Cyber-anarchists who trumpet absolute freedom of information deem legalities irrelevant, while corporate shills--set on monopolizing intellectual property--invariably place profit above creativity.
But my winner, Lawrence Lessig, works within the law, reasoning subtly against both extremes. Lessig's Free Culture, a plainspoken defense of the ever-shrinking public domain in Bush's "ownership society," should be read by anyone who's affected by the way that our access to information is regulated. (Pssst--that means you.) Picking up where his excellent book The Future of Ideas left off, Lessig stresses the pragmatic nature of intellectual property law; the U.S. Constitution offers limited protection to artists and inventors less out of inalienable right, after all, than as an incentive to create.
Theft and piracy are strong words, far more resonant than copyright infringement--which is why extremists get all the press. Lessig remains calm even when his arguments point to potential cataclysm. But he's so fluid a writer that by the time you remember how much all this legal crap bores you, you're already alongside him, nudging intellectual property theory forward, hoping the law catches up with advances in art and technology before the big media oligarchs do.
Keith Harris is a Philadelphia-based writer and frequent contributor to City Pages.
Silliness and architecture generally don't mix: Big round glasses and liver spots hardly project the image of jollity. On its own very material terms, architecture is cast as heavy, dense, immobile--the stuff of sincerity and presence. No one likes to think of his or her buildings as disposable or temporal. Taking inspiration from the Greeks, most architects secretly long to see their work last into ruin; indeed, architecture is the only art form in which active decrepitude is a form of greatness.
Which is why, with each successive building, book, or article he creates, Dutch iconoclast Rem Koolhaas only furthers the scope of his genius. Is there an artist at work today who's more heedlessly optimistic than Koolhaas? With the Seattle Public Library--his most visible American building, which opened last spring even as the SPL's spiritual offspring, the China Central Television Tower, began to rise brashly skyward--Koolhaas has finally seen his pop theories achieve velocity across the west/east arc of the northern hemisphere. Throw in Koolhaas's crackpot compendium Content ("dense, cheap, disposable," he calls it)--as well as Koolhaas/Lagos, a documentary on the architect's seduction by urbanity's most haggard whore--and we find the artist giddily hitting a stride unmatched by any modern architect since...well, ever.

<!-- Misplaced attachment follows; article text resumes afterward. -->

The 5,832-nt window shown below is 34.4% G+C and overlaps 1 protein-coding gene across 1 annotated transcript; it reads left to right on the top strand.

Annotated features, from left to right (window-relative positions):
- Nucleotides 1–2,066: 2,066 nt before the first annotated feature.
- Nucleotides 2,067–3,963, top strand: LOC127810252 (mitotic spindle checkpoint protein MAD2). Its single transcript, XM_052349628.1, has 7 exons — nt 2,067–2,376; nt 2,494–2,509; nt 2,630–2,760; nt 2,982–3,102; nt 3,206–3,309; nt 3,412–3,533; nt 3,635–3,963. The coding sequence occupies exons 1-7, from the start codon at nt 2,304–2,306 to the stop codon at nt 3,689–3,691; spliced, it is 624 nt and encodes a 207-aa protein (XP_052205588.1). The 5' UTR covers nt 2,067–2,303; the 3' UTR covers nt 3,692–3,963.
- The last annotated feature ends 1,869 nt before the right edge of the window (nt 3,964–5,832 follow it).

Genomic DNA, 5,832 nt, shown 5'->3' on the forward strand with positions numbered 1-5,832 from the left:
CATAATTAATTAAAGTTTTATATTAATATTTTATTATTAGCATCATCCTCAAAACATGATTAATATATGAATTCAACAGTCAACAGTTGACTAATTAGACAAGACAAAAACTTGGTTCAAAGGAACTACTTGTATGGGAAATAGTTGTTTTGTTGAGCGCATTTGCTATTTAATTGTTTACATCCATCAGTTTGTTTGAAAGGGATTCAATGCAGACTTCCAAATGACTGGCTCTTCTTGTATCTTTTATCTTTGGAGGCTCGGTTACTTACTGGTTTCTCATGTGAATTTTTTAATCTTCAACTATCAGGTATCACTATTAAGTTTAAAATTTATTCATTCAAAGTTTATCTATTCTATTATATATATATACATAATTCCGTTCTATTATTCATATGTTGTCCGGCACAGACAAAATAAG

All of this would amount to mere random mewlings were it not for the fact that Koolhaas, for all his pointy-headed ramblings and theoretical flights of fancy, remains a fundamentally silly architect. And I do mean silly. We may reserve the fuzzy honorific of playful for such fundamentally obtuse architects as Frank Gehry or Norman Foster; Koolhaas is silly. One look at his manic apocalypso of a library--a building akin to the large intestine, digesting the whole of bibliophilia in some sort of sci-fi bowel movement--is enough to see that Koolhaas's lofty ideas are never more than a leaping-off point for Future's most slap-happy intellectual sybarite and celebrant, a man for whom Dancing About Architecture is an unironic reality.
Bonus points: At the start of 2005, Koolhaas is still the only architect to publicly criticize the World Trade Center memorial, having called it a "massive representation of hurt that projects only the overbearing self-pity of the powerful." And a local angle: One need only look at Koolhaas's wonderful Guggenheim Hermitage museum addition in Las Vegas to realize the full-scale disaster of the bloated, leaden, self-aggrandizing addition to the Minneapolis Institute of Arts. Kenzo Tange, you may now decapitate Michael Graves.
Jamie Hook is executive director of Minnesota Film Arts.
by Chuck Olsen
I'm one of those geeks who gets most of his news from the internet, which bestows upon me a mystical power over mainstream media's trite conventions and obvious biases. Our government puts up a smoke screen, our media reports it: Indeed, there appears to be hot vapor emanating from the White House. I like to think I can see through all that and ask, Where's the fire?
But I have an embarrassing admission: I got duped. If anyone was reporting on the real fire--the unpleasant consequences of our actions in Iraq--it was Al Jazeera. Donald Rumsfeld called Al Jazeera "Osama bin Laden's mouthpiece." I tend to distrust anything that sputters out of Rumsfeld's wiry mouth, but somehow this idea penetrated my critical radar. Enemy propaganda. Not to be trusted.
Arab American filmmaker Jehane Noujaim presents a far more complex reality in her documentary Control Room. Noujaim gained access to both Al Jazeera headquarters and the U.S. military's Central Command offices in Qatar. Though only 20 miles separate the two, their perceptions of the U.S. presence in Iraq are light years apart. Noujaim (unlike you-know-who) wisely avoids pandering to either worldview, instead placing her loyalty with her captivating characters, including burly and genial Al Jazeera reporter Hassan Ibrahim and Lt. Josh Rushing, the disarmingly honest and charming press officer from CENTCOM. Rushing starts out parroting administration talking points, but his sincere and candid conversations with Ibrahim give rise to cognitive dissonance; you can almost see the bridge of understanding being forged in their eyes.
Noujaim's camera shows us perhaps the most important conversation of our time. Different channels, different truths--and these days, we need all the truths we can get.
Chuck Olsen is a Minneapolis-based blogger and the director of Blogumentary.
by T.D. Mischke